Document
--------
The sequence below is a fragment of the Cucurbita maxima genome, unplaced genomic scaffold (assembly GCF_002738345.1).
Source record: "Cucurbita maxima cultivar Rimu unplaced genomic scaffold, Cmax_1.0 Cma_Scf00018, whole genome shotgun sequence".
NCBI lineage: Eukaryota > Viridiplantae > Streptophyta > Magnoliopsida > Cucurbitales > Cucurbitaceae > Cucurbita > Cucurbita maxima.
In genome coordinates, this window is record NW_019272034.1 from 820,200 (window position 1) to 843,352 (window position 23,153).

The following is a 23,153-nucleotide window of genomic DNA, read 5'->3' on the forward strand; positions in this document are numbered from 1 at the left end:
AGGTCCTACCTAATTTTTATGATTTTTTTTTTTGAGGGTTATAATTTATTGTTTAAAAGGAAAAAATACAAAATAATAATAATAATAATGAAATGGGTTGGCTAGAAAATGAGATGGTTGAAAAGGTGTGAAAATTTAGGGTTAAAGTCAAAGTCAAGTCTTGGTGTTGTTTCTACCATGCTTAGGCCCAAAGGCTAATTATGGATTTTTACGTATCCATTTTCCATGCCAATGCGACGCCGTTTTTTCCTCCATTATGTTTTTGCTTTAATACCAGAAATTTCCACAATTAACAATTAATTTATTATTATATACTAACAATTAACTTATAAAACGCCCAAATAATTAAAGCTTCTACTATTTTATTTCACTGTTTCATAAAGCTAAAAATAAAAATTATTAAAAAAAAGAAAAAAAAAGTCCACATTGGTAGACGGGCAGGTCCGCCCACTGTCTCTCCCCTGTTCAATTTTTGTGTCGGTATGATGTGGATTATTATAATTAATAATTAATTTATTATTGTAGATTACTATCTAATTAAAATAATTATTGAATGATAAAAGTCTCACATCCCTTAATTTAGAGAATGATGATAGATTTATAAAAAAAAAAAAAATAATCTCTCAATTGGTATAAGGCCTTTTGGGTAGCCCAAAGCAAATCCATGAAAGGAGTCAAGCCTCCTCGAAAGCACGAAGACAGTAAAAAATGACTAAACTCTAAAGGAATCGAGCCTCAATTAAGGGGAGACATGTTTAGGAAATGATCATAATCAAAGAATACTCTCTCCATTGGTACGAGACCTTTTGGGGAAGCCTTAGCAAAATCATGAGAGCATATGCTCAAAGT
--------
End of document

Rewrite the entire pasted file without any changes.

The sequence below is a fragment of the Cucurbita maxima genome, unplaced genomic scaffold (assembly GCF_002738345.1).
Source record: "Cucurbita maxima cultivar Rimu unplaced genomic scaffold, Cmax_1.0 Cma_Scf00018, whole genome shotgun sequence".
NCBI lineage: Eukaryota > Viridiplantae > Streptophyta > Magnoliopsida > Cucurbitales > Cucurbitaceae > Cucurbita > Cucurbita maxima.
In genome coordinates, this window is record NW_019272034.1 from 820,200 (window position 1) to 843,352 (window position 23,153).

The following is a 23,153-nucleotide window of genomic DNA, read 5'->3' on the forward strand; positions in this document are numbered from 1 at the left end:
AGGTCCTACCTAATTTTTATGATTTTTTTTTTTGAGGGTTATAATTTATTGTTTAAAAGGAAAAAATACAAAATAATAATAATAATAATGAAATGGGTTGGCTAGAAAATGAGATGGTTGAAAAGGTGTGAAAATTTAGGGTTAAAGTCAAAGTCAAGTCTTGGTGTTGTTTCTACCATGCTTAGGCCCAAAGGCTAATTATGGATTTTTACGTATCCATTTTCCATGCCAATGCGACGCCGTTTTTTCCTCCATTATGTTTTTGCTTTAATACCAGAAATTTCCACAATTAACAATTAATTTATTATTATATACTAACAATTAACTTATAAAACGCCCAAATAATTAAAGCTTCTACTATTTTATTTCACTGTTTCATAAAGCTAAAAATAAAAATTATTAAAAAAAAGAAAAAAAAAGTCCACATTGGTAGACGGGCAGGTCCGCCCACTGTCTCTCCCCTGTTCAATTTTTGTGTCGGTATGATGTGGATTATTATAATTAATAATTAATTTATTATTGTAGATTACTATCTAATTAAAATAATTATTGAATGATAAAAGTCTCACATCCCTTAATTTAGAGAATGATGATAGATTTATAAAAAAAAAAAAAATAATCTCTCAATTGGTATAAGGCCTTTTGGGTAGCCCAAAGCAAATCCATGAAAGGAGTCAAGCCTCCTCGAAAGCACGAAGACAGTAAAAAATGACTAAACTCTAAAGGAATCGAGCCTCAATTAAGGGGAGACATGTTTAGGAAATGATCATAATCAAAGAATACTCTCTCCATTGGTACGAGACCTTTTGGGGAAGCCTTAGCAAAATCATGAGAGCATATGCTCAAAGT